maintaining a vacuum in said reaction chamber; applying an input gas stream comprising SiH and C 1 to said evacuated chamber; and

decomposing pyrolytically said gas stream in said chamber to effect said growing of said layer on said seed.

2. Method according to claim 1 wherein said vacuum is adjustable between on torr and one hundredth torr for influencing the growth rate of said layer.

3. Method according to claim 1 wherein said input gas stream includes a semiconductor dopant gas to obtain doping of said layer.

4. The method of claim 1 wherein said seed is silicon.

5. Method according to claim 4 including the further step of dissolving said silicon seed after said growing of said layer thereon.

6. Method according to claim 5 wherein said dissolving of said silicon seed is by means of a solvent consisting of fiuoric acid and hydrochloric acid.

7. The method of claim 8 wherein a foil is formed.

8. The method of claim 7 wherein said foil is approximately one micron thick.

9. The method of claim 1 wherein said seed is silicon carbide.

10. Method according to claim 9 wherein said silicon carbide seed is heated to a temperature of approximately 1400" C. during said growing of said monocrystalline layer.

11. Method of growing in a reaction chamber a monocrystalline layer of silicon carbide on a monocrystalline seed of silicon comprising the steps of:

maintaining a vacuum in said reaction chamber during said growing of said layer; applying an input gas stream consisting essentially of hydrocarbons to said evacuated chamber; and

decomposing pyrolytically said hydrocarbons in the immediate vicinity of the surface of the silicon seed, such that resulting carbon atoms combine with silicon atoms of the seed to form a monocrystalline silicon carbide layer.

12. Method according to claim 11 wherein said vacuum is adjustable between one torr and one hundredth torr for influencing the growth rate of said layer.

13. Method according to claim 11 wherein said input gas stream includes propane (C 11 14. Method according to claim 11 wherein said seed is heated to a temperature within the range of 1100 C. to 1300 C. during said growing of said layer of monocrystalline silicon carbide.

15. Method according to claim 11 including the further step of dissolving said silicon seed after said growing of said layer thereon.

16. Method according to claim 15 wherein said dissolving of said silicon seed is by means of a solvent consisting of fiuoric acid and hydrochloric acid.

17. The method of claim 15 wherein a foil is formed.

18. The method of claim 17 wherein said foil is approximately one micron thick.

References Cited UNITED STATES PATENTS 3,025,192 3/1962 Lowe 148-174 XR 3,147,159 9/1964 Lowe 148-175 XR 3,099,523 7/1963 Reuschez et al. 23-208 XR 3,157,541 11/1964 Heywang et a1 148-174 3,177,100 4/1965 Mayer et al. 148-175 3,228,756 1/1966 Hergenrother 23-301 3,340,110 9/1967 Grabmaier et al. 148-174 XR OTHER REFERENCES RCA Technical Notes, TN N0. 523, March 1962, Pankove et al.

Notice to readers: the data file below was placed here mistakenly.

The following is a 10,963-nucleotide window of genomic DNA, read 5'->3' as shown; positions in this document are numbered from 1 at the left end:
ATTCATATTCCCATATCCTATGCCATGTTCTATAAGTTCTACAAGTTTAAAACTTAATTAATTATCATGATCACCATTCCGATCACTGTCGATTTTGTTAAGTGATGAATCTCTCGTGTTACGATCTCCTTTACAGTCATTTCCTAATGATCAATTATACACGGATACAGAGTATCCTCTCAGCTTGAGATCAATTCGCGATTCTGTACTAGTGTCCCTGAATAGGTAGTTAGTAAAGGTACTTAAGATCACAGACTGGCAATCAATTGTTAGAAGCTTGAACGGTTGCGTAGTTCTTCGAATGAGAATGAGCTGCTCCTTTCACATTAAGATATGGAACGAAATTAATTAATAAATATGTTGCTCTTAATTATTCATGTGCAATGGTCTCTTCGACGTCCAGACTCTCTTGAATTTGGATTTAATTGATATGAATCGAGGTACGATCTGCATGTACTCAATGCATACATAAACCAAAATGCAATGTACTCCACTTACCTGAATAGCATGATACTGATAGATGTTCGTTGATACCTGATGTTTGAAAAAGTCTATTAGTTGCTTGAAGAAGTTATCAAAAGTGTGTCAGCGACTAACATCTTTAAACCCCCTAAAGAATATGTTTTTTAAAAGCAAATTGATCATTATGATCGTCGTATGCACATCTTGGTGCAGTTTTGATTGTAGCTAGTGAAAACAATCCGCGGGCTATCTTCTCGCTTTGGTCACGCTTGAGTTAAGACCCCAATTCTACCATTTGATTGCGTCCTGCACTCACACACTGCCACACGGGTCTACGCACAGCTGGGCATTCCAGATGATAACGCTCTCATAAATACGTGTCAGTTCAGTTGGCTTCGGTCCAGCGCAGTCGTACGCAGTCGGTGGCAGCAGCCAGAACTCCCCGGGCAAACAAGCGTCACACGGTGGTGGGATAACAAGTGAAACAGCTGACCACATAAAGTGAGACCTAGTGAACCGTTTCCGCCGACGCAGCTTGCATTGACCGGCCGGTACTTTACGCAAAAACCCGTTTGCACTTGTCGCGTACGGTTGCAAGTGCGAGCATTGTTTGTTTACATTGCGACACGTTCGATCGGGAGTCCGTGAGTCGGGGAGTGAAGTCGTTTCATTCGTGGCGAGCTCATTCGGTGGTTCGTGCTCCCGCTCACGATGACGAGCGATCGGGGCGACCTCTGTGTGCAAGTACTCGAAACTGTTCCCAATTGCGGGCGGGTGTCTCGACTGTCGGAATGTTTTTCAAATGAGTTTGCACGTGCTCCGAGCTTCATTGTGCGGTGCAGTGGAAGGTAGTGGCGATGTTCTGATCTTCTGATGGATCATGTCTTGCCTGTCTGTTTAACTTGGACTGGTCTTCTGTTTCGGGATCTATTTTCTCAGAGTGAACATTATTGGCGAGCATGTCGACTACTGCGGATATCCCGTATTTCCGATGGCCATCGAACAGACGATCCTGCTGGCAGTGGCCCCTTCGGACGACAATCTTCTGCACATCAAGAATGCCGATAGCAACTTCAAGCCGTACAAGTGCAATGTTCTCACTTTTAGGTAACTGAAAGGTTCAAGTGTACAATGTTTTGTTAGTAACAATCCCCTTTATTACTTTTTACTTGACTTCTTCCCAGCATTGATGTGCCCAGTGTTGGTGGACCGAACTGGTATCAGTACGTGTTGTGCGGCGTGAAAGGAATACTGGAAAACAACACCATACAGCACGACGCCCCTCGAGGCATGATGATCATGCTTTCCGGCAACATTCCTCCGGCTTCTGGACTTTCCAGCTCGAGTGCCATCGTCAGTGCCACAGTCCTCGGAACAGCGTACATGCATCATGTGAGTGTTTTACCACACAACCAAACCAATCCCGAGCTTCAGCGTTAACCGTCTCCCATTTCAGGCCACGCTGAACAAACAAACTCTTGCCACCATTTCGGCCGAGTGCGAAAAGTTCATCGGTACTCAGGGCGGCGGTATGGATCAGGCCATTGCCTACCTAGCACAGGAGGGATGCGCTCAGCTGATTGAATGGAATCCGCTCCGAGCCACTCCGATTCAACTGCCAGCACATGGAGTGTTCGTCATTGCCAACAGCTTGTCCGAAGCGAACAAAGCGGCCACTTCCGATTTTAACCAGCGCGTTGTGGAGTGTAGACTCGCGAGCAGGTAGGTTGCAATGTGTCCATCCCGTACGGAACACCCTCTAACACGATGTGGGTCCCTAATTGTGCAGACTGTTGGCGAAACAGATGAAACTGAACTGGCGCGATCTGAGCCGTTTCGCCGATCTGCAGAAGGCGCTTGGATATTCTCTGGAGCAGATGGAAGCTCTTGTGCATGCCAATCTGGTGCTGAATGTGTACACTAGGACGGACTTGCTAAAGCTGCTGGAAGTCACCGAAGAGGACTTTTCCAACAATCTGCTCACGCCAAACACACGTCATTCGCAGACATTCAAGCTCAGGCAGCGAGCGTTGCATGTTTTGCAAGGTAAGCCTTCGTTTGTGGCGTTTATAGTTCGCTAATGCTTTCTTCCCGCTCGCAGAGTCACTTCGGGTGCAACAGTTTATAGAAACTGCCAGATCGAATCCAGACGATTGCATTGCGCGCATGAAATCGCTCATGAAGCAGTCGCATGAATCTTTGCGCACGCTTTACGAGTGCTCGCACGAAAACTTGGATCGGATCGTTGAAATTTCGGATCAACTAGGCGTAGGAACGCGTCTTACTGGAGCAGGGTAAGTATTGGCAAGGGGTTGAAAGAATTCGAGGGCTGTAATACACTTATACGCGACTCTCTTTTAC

HYLAND BIZOT, Primary Examiner.

P. WEINSTE-IN, Assistant Examiner.

Patent Citations
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Referenced by
Citing PatentFiling datePublication dateApplicantTitle
US3501356 *May 12, 1966Mar 17, 1970Westinghouse Electric CorpProcess for the epitaxial growth of silicon carbide
US3520740 *May 18, 1967Jul 14, 1970Gen ElectricMethod of epitaxial growth of alpha silicon carbide by pyrolytic decomposition of a mixture of silane,propane and hydrogen at atmospheric pressure
US3725135 *Oct 9, 1968Apr 3, 1973Honeywell IncPROCESS FOR PREPARING EPITAXIAL LAYERS OF Hg{11 {118 {11 Cd{11 Te
US3882901 *Jul 30, 1973May 13, 1975Heraeus Schott QuarzschmelzeTubular quartz glass body
US3930067 *Oct 18, 1972Dec 30, 1975Philips CorpMethod of providing polycrystalline layers of elementtary substances on substrates
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US4028149 *Jun 30, 1976Jun 7, 1977Ibm CorporationProcess for forming monocrystalline silicon carbide on silicon substrates
US4282057 *Feb 27, 1980Aug 4, 1981Purdue Research FoundationVapor growth of mercury iodide for use as high energy detectors
US4336099 *Mar 6, 1981Jun 22, 1982General Electric CompanyMethod for producing gallium arsenide single crystal ribbons
US4340636 *Jul 30, 1980Jul 20, 1982Avco CorporationCoated stoichiometric silicon carbide
US4415609 *May 5, 1982Nov 15, 1983Avco CorporationVapor deposition of a silicon carbide using a gaseous blend of hydrocarbon and silane; stoichiometry; wetting
US4451391 *Sep 24, 1982May 29, 1984International Business Machines CorporationGermanium
US4459338 *Mar 19, 1982Jul 10, 1984The United States Of America As Represented By The United States Department Of EnergyRadioactive wastes
US4560589 *Sep 19, 1983Dec 24, 1985Shin-Etsu Chemical Co., Ltd.Pyrolyzing the vapor of a silane or polysilane compound
US4732110 *Apr 20, 1987Mar 22, 1988Hughes Aircraft CompanyInverted positive vertical flow chemical vapor deposition reactor chamber
US4865659 *Nov 24, 1987Sep 12, 1989Sharp Kabushiki KaishaVapor deposition of inclined single crystal film on semiconduc tor electronics radiation resistance
US5141595 *Mar 5, 1990Aug 25, 1992Northrop CorporationMethod and apparatus for carbon coating and boron-doped carbon coating
US5268062 *Jun 8, 1992Dec 7, 1993Northrop CorporationPyrolytically dissociate gas; infiltrate pores and condensing on surface
US6821340May 31, 2001Nov 23, 2004Hoya CorporationMethod of manufacturing silicon carbide, silicon carbide, composite material, and semiconductor element
DE4220717C2 *Jun 24, 1992Nov 7, 2002Hoya CorpVerfahren zum Bilden einer Siliziumcarbidschicht und deren Verwendung
Classifications
U.S. Classification117/102, 117/951, 427/249.15, 117/922, 65/33.2, 117/88, 23/301, 438/931, 148/DIG.148, 252/62.30R
International ClassificationC30B25/02, C30B1/10, C01B31/36
Cooperative ClassificationY10S438/931, C01B31/36, C30B1/10, Y10S148/148, C30B25/02
European ClassificationC30B25/02, C30B1/10, C01B31/36